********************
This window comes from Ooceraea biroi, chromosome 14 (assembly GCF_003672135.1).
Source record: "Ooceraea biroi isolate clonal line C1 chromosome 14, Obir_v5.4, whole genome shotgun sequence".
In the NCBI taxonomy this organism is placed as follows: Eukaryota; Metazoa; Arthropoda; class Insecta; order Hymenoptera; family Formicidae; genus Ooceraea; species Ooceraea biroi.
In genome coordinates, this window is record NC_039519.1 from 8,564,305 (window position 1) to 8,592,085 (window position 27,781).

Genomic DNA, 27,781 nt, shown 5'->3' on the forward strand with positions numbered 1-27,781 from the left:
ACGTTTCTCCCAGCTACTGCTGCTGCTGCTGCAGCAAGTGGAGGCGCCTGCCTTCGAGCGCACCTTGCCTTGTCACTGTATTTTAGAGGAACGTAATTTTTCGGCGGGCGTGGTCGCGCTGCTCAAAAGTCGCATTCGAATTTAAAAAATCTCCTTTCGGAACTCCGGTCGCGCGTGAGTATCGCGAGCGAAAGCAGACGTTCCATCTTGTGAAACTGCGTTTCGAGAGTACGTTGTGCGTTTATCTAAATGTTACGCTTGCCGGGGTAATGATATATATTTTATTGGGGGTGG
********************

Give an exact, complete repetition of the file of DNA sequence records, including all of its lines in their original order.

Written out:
This window comes from Ooceraea biroi, chromosome 14 (assembly GCF_003672135.1).
Source record: "Ooceraea biroi isolate clonal line C1 chromosome 14, Obir_v5.4, whole genome shotgun sequence".
In the NCBI taxonomy this organism is placed as follows: Eukaryota; Metazoa; Arthropoda; class Insecta; order Hymenoptera; family Formicidae; genus Ooceraea; species Ooceraea biroi.
In genome coordinates, this window is record NC_039519.1 from 8,564,305 (window position 1) to 8,592,085 (window position 27,781).

Genomic DNA, 27,781 nt, shown 5'->3' on the forward strand with positions numbered 1-27,781 from the left:
ACGTTTCTCCCAGCTACTGCTGCTGCTGCTGCAGCAAGTGGAGGCGCCTGCCTTCGAGCGCACCTTGCCTTGTCACTGTATTTTAGAGGAACGTAATTTTTCGGCGGGCGTGGTCGCGCTGCTCAAAAGTCGCATTCGAATTTAAAAAATCTCCTTTCGGAACTCCGGTCGCGCGTGAGTATCGCGAGCGAAAGCAGACGTTCCATCTTGTGAAACTGCGTTTCGAGAGTACGTTGTGCGTTTATCTAAATGTTACGCTTGCCGGGGTAATGATATATATTTTATTGGGGGTGG